The District Court in Jerusalem has sentenced Avraham Leshem (26) to three and a half years in prison after he was convicted six months ago of sexually assaulting a four and a half year-old girl two years ago and fined him 50,000 shekels ($15,000).
Prosecutors had asked initially for a tougher sentence of four to eight years in prison, but according to the sentence, Leshem will be released in just a few months and will not go through a rehabilitation program for sex offenders.
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Leshem, who assaulted the girl two years ago in the yard of a synagogue in Jerusalem, was caught after his DNA matched the DNA extracted from a semen stain found on the girl's dress. Leshem's DNA was in police database due to previous assault.
The girl’s parents as well as residents of the neighborhood where the assault took place protested against an earlier court decision to acquit Leshem of a rape charge.
The judges only allowed a few sentences of their ruling to be released, and in response, Haaretz has submitted a request to disclose more details of the decision. However, Haaretz is yet to receive a response to the request.
“The judges played it safe instead of contending with the girl’s testimony,” her father told Haaretz. “We were silent for two years, no one knows what we went through. The judges should have protected us and they didn’t. After Passover, he [Leshem] will be released from prison. What am I supposed to do?” he added.
“I felt shame and humiliation, I felt that there was no justice in this country. Anyone who hears the testimony can hear a child of four-and-a-half saying clearly that he touched her, putting his fingers inside her. She said she wanted to scream from the pain," the girl's mother attacked the judges' decision on Kan Bet public radio.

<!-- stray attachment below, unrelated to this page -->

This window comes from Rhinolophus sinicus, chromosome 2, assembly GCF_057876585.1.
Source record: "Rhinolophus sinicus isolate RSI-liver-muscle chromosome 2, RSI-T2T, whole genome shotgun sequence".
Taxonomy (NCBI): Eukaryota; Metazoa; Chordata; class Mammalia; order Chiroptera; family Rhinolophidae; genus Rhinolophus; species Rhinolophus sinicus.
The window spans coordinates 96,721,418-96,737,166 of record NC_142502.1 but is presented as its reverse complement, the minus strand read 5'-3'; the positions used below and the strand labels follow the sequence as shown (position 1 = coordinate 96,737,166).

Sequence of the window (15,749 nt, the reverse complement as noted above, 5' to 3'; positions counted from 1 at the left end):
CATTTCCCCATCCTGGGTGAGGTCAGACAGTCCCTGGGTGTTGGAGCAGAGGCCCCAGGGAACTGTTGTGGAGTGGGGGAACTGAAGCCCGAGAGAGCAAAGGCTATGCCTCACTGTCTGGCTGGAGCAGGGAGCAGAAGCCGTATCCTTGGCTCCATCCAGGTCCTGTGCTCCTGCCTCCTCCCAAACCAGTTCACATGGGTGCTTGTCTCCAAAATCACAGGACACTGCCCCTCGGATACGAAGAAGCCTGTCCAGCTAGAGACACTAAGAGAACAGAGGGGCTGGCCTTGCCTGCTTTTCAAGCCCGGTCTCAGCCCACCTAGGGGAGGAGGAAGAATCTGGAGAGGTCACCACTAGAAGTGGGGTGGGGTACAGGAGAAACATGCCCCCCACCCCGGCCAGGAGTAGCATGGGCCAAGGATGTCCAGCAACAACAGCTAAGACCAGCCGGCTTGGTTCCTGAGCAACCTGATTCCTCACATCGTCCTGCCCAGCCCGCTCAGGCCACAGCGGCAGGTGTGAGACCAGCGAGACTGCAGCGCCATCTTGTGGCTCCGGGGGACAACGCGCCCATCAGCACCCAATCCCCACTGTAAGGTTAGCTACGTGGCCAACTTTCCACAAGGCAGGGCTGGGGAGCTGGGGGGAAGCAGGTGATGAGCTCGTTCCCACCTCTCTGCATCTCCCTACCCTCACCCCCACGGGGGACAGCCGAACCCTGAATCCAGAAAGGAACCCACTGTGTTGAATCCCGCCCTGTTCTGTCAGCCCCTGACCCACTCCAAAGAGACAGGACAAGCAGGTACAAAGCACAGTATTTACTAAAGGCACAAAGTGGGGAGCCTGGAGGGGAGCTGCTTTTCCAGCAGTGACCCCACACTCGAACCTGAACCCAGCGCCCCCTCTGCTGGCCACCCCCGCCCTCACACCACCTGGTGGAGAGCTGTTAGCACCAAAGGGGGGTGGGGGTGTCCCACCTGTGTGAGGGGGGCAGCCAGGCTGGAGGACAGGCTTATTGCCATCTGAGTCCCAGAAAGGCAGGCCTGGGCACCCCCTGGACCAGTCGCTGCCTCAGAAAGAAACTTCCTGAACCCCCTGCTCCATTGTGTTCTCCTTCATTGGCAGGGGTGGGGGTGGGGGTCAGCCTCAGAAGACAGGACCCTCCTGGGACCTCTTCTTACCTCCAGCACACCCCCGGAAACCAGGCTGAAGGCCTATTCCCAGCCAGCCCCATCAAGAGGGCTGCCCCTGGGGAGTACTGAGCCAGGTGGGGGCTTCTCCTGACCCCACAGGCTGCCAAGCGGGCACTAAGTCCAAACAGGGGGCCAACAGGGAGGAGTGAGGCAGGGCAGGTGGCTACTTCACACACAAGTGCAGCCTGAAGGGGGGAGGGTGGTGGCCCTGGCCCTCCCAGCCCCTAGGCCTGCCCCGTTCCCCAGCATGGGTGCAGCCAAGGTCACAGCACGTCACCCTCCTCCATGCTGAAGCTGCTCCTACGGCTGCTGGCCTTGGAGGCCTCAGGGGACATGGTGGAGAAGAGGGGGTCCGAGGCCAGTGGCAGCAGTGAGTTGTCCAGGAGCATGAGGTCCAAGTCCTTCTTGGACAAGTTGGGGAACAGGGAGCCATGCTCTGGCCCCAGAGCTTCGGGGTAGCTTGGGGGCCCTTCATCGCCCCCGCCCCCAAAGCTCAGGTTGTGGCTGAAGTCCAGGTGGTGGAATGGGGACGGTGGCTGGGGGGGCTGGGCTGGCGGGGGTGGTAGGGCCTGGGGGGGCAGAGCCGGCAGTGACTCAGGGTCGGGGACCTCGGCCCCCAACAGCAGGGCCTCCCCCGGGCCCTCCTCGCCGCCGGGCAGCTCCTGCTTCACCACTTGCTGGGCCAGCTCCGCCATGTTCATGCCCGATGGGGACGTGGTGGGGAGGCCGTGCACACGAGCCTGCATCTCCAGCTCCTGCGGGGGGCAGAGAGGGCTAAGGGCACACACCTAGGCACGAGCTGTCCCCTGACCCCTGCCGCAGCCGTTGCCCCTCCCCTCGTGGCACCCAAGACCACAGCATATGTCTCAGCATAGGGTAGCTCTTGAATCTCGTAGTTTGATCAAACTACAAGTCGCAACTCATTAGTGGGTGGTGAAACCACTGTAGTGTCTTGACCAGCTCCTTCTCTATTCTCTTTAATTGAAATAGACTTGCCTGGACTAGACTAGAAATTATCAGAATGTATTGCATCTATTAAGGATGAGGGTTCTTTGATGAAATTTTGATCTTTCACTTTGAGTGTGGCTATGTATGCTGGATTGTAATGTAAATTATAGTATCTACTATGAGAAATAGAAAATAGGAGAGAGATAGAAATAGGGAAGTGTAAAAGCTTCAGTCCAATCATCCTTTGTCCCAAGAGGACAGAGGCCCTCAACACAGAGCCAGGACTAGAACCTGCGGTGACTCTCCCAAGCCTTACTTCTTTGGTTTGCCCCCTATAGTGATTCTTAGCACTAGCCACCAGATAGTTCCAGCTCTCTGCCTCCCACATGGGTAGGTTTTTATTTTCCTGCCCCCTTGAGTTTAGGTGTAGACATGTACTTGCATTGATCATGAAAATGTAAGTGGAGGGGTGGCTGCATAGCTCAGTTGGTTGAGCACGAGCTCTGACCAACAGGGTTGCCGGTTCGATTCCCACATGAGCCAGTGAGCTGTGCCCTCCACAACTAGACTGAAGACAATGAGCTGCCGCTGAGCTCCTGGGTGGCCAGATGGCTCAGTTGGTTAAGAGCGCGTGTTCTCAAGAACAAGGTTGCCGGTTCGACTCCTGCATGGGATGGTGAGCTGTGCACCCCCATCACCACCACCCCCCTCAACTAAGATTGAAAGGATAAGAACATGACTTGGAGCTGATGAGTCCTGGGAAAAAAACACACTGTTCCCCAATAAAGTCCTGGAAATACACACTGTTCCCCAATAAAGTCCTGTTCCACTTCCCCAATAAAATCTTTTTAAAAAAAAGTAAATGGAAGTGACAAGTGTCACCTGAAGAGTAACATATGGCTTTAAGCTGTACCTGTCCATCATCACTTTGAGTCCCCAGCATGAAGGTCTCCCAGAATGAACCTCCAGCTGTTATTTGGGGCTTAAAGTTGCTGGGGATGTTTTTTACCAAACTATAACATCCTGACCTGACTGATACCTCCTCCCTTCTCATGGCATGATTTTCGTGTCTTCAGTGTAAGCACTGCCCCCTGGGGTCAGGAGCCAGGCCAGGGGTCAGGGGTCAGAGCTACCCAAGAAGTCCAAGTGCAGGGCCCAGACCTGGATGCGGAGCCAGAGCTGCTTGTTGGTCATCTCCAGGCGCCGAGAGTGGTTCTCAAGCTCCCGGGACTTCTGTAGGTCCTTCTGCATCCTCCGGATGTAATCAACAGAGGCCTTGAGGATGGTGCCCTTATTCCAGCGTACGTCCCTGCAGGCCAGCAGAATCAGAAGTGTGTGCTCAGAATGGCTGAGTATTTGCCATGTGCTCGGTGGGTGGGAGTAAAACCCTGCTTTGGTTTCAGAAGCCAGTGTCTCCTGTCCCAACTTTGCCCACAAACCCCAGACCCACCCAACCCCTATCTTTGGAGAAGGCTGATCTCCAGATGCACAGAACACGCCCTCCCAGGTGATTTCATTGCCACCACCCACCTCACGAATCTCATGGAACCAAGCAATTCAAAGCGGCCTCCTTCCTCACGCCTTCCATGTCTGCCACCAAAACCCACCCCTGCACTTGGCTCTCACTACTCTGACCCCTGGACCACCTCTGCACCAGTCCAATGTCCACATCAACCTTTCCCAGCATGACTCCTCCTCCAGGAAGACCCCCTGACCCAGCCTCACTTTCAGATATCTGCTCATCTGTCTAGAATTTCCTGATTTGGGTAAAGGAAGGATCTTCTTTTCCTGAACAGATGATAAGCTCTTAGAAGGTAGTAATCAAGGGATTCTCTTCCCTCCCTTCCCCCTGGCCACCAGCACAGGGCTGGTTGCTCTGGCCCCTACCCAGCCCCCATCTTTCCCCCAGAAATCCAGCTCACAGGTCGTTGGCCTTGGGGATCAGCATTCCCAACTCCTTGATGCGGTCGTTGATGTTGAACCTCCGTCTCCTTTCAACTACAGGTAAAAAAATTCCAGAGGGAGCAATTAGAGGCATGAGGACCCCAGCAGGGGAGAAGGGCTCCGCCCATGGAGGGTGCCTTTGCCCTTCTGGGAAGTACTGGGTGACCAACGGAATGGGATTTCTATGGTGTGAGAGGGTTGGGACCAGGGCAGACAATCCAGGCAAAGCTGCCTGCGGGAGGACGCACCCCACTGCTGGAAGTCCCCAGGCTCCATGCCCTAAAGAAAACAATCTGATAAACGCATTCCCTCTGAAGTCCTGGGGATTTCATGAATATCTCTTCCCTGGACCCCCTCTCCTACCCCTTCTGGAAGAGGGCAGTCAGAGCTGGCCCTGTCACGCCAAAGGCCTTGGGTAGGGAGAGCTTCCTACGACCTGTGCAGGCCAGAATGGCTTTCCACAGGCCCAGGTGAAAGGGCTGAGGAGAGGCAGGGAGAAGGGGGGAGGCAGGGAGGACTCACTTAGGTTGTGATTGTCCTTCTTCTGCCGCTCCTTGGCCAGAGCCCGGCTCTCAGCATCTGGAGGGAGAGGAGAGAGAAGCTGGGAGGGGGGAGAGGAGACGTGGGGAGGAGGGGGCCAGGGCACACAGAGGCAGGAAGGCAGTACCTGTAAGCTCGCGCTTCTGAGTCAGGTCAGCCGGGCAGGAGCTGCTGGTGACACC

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Leshem’s attorney, Liron Malka, said "that prosecutors had erred in their decision to charge my client with [statutory] rape. The prosecution ignored warning signs that had cropped up as this case unfolded.”
Haaretz has found that during the investigation, one of the officers has asked the child investigator if it is possible to complete the investigation in order to consolidate a charge of rape. Out of concerned for the child's well-being, the investigator believed it would be better to wait for the state prosecutors' decision before investigating the child again.
State prosecutors maintained that the girl and mother's testimony were sufficient to establish that the felony in question was rape, and did not ask for further investigations. Throughout the trial, prosecutors thought the girl’s testimony was credible and consistent.
Moreover, the accused had not given his version of the incident and did not contradict the charge of rape. In the course of the trial the judges commented to prosecutor Yuval Kedar that the state prosecution should reconsider the indictment charging Leshem with of rape.
The State Prosecutor’s office said in response: “Prosecutors argued that the girl’s testimony when questioned by the female child investigator, as well as the other evidence in this case, established the felony as rape. Throughout the entire process prosecutors argued that the girl’s testimony was credible and unambiguous. The court decided otherwise, and we’re considering an appeal.”